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Chemical structure of dithiocarbamates

A dithiocarbamate is a functional group in organic chemistry. It is the analog of a carbamate in which both oxygen atoms are replaced by sulfur atoms. Sodium diethyldithiocarbamate is a common example. Dithiocarbamates and their derivatives are widely used in the vulcanization of rubber.[1]

Formation and reactions[edit]

Many primary and secondary amines react with carbon disulfide and sodium hydroxide to form dithiocarbamate salts:[1]

R2NH + CS2 + NaOH → R
+ H2O

Ammonia reacts with CS2 similarly:

2 NH3 + CS2H

Dithiocarbamate salts are pale colored solid that are soluble in water and polar organic solvents.

Structure and bonding[edit]

Dithiocarbamates is described by invoking resonance structures that emphasize the pi-donor properties of the amine group. This bonding arrangement is indicated by a short C–N distance and the coplanarity of the NCS2 core as well as the atoms attached to N.[2]

Main resonance structures of a dithiocarbamate anion.

Because of the pi-donation from nitrogen, dithiocarbamates are more basic than structurally related anions such as dithiocarboxylates and xanthates. Consequently, they tend to bind as bidentate ligands. Another consequence of the C–N multiple bonding is that rotation about that bond is subject to a high barrier.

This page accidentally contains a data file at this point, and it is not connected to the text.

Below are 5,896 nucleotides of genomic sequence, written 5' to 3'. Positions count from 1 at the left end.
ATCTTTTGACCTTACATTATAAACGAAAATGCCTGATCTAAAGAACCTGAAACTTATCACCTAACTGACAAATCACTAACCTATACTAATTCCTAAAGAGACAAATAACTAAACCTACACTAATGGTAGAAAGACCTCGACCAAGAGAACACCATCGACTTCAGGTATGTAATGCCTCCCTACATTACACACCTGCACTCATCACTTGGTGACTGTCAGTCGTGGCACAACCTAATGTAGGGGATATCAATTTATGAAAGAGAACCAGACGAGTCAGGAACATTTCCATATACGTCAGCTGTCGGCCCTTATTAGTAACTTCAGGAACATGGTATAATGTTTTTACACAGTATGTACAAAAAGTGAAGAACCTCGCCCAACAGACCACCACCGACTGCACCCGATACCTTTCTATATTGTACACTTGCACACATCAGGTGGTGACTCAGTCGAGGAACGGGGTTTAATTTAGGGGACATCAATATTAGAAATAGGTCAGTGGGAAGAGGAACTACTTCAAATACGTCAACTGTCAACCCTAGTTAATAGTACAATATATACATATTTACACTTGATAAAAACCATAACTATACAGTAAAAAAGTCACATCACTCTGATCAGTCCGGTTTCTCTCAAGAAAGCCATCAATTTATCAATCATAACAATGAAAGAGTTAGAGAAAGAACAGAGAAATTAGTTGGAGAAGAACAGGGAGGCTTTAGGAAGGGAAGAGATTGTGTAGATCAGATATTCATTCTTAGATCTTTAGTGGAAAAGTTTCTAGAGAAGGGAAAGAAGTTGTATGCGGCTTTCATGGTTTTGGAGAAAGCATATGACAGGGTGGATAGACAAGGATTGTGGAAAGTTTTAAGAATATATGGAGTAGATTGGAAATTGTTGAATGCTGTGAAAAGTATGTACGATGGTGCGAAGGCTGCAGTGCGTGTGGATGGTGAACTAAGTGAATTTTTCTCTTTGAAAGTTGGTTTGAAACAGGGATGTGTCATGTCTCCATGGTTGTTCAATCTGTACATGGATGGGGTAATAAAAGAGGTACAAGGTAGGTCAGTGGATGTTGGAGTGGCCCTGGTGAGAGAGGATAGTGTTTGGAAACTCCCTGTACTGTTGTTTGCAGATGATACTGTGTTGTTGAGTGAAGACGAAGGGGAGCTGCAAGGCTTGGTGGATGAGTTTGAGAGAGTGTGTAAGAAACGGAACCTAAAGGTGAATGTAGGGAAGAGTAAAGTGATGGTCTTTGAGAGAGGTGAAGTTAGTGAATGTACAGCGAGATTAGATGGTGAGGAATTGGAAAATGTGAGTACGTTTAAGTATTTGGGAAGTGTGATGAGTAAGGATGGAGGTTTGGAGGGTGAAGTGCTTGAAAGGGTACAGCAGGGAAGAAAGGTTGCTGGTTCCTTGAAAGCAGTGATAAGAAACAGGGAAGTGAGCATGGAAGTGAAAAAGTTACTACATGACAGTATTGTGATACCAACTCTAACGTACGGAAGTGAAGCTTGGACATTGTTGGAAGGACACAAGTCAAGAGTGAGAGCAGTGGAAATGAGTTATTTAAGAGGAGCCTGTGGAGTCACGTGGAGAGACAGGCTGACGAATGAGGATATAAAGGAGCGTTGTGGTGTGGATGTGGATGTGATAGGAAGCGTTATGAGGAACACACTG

Zinc dithiocarbamates are used to modify the crosslinking of certain polyolefins with sulfur, a process called vulcanization. They are used as ligands for chelating metals.[3]

Dithiocarbamates specifically ethylene bisdithiocarbamates (EBDCs), in the form of complexes with manganese (maneb), zinc (zineb) or a combination of manganese and zinc (mancozeb), have been used extensively as fungicides in agriculture from the 1940s.[4]

See also[edit]


  1. ^ a b Engels, Hans-Wilhelm; et al. (2005), "Rubber, 4. Chemicals and Additives", Ullmann's Encyclopedia of Industrial Chemistry, Weinheim: Wiley-VCH, doi:10.1002/14356007.a23_365.pub2 
  2. ^ Coucouvanis, Dimitri (1979). "The chemistry of the dithioacid and 1,1-dithiolate complexes, 1968–1977". Prog. Inorg. Chem. 26: 301–469. doi:10.1002/9780470166277.ch5. 
  3. ^ Greenwood, Norman N.; Earnshaw, Alan (1997). Chemistry of the Elements (2nd ed.). Butterworth-Heinemann. ISBN 0-08-037941-9. 
  4. ^ "A Short History of Fungicides". The American Phytopathological Society. Retrieved 10 May 2016.